Someone requested that I post this ancient driver, which along with grabbing html tables can be used to send data to a website over URL GET.
No warranties, as usual.
I gave a talk at the OpenWest 2014 conference last week (May 9, 2014) about how to embed Lua into a C application.
The slides can be viewed here:
The code sample is here: Lua_Openwest2014_RyanE.tar.gz
Here’s a driver I did a while ago, and while it isn’t more than one hack as of yet, it is a useful hack if you have Yale locks.
It allows you to set the auto-timeout on the locks, as well as to disable the auto-timeout.
I use this driver to turn off auto-timeout when we’re going to be going in and out a lot, by toggling a button on a 3-button to red or off, and then setting auto-timeout.
It works fairly well, although I’ve seen the locks not pick up on it from time to time.
A while back, I was asked by a partner to create a driver that would allow a user to change multiple Control4 light LEDs at one time.
This ‘LED Wizard’ driver allows you to do that. With a single command, you can set the LED color for any LED on any number of Control4 dimmers, switches or keypads.
To set LEDs using this driver, go to ‘Programming’, and select the LED Wizard driver in the ‘Actions’ section of the page. Select the Radio Button that says ‘Device Specific Command’, and choose ‘Set Light LED Color’.
The parameters for Set Light LED Color include:
* Dimmer or Switch List: A list of dimmers or switches whose LED color you wish to change. This is a comma separated list of just Device IDs. You can get this list by using the ‘Lights List’ property on the Properties Page of the driver. NOTE: In 2.5 and later, the text in the ‘Lights List’ also shows the name of the devices, which must be removed to paste into the parameter.
* LED: On Lights, there are 4 LEDs that can be set: Top Button On, Top Button Off, Bottom Button On, Bottom Button Off. These correspond to the LEDs that are lit on the dimmer / switch for each LED in On / Off state.
* Color: The color can either be a color name, or the RGB value (000000-ffffff), without quotes. Valid color names include: BLACK, RED, YELLOW, ORANGE, GREEN, BLUE, AQUA, FUCHSIA, GRAY, NAVY, PURPLE, SILVER, TEAL, WHITE, DARKRED, DARKYELLOW, DARKORANGE, DARKGREEN, DARKBLUE, PEACH, BUBBLEGUM.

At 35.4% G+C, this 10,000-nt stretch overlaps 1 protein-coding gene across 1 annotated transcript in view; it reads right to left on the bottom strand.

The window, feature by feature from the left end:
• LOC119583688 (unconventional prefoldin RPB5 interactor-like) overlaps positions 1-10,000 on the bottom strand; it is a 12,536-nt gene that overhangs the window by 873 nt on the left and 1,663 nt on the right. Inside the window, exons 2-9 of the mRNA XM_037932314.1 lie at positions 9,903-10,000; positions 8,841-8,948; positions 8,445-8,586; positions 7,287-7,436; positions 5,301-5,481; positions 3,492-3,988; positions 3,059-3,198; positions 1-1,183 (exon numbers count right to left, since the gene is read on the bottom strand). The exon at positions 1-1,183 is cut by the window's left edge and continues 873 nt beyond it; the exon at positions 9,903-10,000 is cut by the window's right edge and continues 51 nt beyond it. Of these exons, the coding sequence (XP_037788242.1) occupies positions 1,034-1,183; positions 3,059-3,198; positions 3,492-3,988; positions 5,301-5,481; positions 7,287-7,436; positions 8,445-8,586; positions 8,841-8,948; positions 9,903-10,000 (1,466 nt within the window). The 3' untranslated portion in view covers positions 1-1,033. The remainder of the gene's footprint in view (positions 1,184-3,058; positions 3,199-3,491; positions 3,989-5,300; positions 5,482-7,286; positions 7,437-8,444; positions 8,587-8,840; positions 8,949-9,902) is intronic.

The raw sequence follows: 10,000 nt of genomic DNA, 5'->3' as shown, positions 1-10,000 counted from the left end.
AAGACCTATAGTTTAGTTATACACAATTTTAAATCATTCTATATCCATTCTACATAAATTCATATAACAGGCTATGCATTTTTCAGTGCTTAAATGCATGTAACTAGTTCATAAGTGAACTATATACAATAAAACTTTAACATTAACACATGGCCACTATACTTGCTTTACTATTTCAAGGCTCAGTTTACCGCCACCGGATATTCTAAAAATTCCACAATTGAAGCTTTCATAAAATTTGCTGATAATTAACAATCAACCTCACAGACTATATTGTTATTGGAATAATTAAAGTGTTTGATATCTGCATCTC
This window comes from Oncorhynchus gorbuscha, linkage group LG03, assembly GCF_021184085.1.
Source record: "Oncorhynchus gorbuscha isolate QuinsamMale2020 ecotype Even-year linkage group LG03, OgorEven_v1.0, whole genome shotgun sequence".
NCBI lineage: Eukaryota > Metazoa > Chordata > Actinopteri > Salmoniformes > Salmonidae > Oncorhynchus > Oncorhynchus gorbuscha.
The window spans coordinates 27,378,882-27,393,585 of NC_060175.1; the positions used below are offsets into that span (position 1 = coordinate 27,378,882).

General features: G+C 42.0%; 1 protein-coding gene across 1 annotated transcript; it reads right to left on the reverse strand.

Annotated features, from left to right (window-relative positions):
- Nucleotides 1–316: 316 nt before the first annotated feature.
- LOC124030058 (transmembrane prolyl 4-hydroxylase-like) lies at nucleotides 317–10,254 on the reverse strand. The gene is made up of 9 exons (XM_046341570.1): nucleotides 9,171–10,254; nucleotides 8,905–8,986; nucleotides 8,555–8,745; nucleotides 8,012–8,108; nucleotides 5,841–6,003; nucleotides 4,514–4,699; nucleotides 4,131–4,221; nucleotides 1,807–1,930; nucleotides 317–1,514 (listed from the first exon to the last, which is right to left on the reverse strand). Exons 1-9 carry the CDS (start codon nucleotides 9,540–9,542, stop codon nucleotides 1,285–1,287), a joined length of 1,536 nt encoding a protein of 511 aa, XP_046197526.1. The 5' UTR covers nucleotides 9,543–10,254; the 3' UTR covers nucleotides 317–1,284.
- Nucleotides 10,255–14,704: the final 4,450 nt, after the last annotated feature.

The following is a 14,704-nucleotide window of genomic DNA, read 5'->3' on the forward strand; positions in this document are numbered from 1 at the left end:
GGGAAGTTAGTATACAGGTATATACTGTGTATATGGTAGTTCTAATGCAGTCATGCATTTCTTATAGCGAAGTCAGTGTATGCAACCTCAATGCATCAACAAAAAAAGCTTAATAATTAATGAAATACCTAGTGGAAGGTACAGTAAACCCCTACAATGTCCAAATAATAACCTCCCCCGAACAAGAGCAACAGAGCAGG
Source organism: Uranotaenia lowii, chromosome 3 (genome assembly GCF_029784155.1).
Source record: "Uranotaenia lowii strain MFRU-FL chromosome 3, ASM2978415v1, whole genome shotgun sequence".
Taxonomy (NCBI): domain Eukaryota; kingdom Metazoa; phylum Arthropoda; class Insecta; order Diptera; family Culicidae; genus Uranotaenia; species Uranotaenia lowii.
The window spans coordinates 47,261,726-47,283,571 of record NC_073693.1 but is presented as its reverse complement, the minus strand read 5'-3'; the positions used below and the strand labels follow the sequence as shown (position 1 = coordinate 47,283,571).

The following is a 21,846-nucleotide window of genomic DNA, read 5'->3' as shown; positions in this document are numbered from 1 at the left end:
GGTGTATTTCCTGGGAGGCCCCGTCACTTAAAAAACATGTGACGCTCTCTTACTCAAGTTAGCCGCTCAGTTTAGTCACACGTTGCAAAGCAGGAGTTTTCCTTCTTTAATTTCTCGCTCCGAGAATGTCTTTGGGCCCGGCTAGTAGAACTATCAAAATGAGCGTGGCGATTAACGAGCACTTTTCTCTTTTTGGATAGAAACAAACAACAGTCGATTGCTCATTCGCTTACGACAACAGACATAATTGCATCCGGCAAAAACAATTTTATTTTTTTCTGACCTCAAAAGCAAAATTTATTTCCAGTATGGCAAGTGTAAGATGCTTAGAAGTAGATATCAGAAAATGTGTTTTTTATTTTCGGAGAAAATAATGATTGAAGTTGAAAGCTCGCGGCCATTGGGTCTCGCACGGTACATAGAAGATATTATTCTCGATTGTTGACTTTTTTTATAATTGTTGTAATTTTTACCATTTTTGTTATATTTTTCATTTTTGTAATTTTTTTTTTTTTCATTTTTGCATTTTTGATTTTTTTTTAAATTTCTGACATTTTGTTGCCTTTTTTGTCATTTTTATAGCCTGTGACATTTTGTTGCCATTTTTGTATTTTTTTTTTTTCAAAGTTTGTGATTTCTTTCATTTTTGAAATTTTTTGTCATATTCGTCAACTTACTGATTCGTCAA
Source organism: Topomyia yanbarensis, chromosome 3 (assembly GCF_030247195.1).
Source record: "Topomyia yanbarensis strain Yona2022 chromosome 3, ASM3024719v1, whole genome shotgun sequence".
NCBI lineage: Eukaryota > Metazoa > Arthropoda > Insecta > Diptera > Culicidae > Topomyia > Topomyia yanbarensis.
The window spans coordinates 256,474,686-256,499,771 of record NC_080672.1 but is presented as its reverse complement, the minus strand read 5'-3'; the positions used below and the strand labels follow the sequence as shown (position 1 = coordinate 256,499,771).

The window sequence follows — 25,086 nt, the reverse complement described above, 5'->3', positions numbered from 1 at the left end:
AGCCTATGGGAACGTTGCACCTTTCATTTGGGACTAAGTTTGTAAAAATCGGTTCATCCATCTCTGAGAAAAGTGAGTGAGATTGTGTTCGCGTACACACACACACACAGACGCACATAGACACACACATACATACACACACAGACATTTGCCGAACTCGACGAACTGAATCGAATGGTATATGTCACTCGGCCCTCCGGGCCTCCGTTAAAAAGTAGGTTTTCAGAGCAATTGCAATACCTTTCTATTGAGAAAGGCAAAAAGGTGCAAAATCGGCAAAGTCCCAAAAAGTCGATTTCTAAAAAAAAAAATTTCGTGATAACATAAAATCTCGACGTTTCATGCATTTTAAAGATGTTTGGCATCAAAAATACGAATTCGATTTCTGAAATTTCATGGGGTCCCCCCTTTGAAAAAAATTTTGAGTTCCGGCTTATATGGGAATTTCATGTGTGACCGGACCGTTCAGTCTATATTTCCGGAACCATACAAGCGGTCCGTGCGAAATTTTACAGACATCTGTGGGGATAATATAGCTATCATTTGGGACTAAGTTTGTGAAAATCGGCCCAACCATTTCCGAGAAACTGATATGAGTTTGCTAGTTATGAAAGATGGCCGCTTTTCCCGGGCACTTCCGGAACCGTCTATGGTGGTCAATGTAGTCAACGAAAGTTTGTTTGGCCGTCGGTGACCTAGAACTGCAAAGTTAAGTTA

An example of the programming to set the ‘Bottom LED Off’ LED to a teal-type color (RGB #00DDFF) for 4 dimmers is shown below:
The driver can also set LEDs on Control4 keypads, although I haven’t provided an example here, it’s much the same as setting LEDs on dimmers and switches, and is left as an exercise to the reader.
A link to the driver is here: LED Wizard Driver
I’ve had a few requests for this driver lately, sorry I haven’t posted it before now.
This driver accepts connections on the main (master) controller on port 8080, and sets a variable with the sent command, and fires an event.
i.e. if you do a URL Get to the following address:
The Control4 ‘COMMAND’ variable will contain MYCOMMAND, and the ‘Command Received’ event will be fired.
In Control4 programming, you can program against the command name received in the COMMAND variable.
The driver can be found here:
By popular demand, here’s a driver that will fake a garage door hooked to a controller:
Have fun with that.
ETA: Commenter asked me to explain it a bit:
Control4’s Garage Door Sensor / Relay is a combination driver, that uses a relay to toggle a garage door, but shows the *contact*’s door state. One of our dealers wanted to show a garage door in his project that didn’t toggle immediately after you pressed it (like a relay would), so I created this driver.
It shows a garage door on the UI, and when you press it, a (configurable) time later, the door opens or closes, as a physical door would. i.e. Press, wait a few seconds, the door closes. Press again, wait a few seconds, the door opens.
Pretty simple stuff, and not that useful for anyone other than someone demoing Control4 without all the hardware.
Although I like Control4’s touchscreens, the Android app, and Control4’s SR-250 remote, sometimes when I want to adjust my office lights or turn on / off the office ceiling fan, I’d rather do that with a simple command-line application.
Since I typically have a terminal window or two open, I can quickly type ‘lights 20’ or ‘fan off’, much faster than I can start up the Control4 Android App, or find my SR-250.
To that end, a while back I created a small Lua script that does just that.
One of my favorite features of the Control4 system is that you can have Control4 touchscreens display photos as a screen saver, after a user-configurable timeout.
The initial setup of Photo Screensaver requires that a Control4 installer setup the storage location (typically on a network attached drive, or a local USB drive).
Once it’s setup, the homeowner or other user can use ComposerME or ComposerHE to add / remove photos from the screensaver.
While Composer isn’t a bad tool for adding photos to the screensaver, it isn’t a great tool, either, as it’s not all that convenient, especially if you’re running OSX or Linux, like I do.
I’d prefer something like this: